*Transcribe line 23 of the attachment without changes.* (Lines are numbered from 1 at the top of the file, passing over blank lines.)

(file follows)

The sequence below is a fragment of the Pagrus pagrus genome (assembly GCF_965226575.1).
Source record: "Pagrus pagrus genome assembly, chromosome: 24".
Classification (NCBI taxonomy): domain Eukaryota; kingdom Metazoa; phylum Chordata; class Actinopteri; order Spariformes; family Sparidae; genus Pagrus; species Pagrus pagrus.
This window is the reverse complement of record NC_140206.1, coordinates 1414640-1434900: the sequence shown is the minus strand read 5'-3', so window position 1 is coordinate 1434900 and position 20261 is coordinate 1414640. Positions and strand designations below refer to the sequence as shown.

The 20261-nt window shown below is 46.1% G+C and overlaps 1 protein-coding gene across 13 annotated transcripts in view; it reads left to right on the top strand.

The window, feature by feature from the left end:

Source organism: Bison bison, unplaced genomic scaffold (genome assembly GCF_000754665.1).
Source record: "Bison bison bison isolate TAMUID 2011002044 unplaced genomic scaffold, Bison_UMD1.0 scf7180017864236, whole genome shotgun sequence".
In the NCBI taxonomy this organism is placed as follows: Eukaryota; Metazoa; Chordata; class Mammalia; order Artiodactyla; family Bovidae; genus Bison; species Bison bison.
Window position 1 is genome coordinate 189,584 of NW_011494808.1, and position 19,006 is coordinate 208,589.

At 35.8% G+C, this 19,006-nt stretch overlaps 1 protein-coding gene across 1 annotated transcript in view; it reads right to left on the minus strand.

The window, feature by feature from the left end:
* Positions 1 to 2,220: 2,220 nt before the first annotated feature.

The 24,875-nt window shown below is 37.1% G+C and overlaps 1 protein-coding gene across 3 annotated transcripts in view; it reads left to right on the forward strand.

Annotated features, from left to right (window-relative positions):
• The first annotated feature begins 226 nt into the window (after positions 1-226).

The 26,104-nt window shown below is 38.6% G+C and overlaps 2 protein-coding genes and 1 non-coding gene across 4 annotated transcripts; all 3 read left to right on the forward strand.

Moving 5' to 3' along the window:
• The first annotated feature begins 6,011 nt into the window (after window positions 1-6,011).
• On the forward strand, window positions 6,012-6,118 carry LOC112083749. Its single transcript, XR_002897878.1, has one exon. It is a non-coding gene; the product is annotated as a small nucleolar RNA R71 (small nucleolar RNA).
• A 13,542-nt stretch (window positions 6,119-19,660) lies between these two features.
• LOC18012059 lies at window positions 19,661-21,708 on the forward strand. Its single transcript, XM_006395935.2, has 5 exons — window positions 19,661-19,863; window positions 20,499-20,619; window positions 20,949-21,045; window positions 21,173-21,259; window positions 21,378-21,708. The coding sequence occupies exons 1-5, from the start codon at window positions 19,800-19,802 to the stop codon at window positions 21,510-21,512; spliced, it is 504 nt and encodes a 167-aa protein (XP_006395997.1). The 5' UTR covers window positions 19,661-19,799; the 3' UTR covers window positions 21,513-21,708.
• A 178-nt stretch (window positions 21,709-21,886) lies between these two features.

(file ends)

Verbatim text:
• A 178-nt stretch (window positions 21,709-21,886) lies between these two features.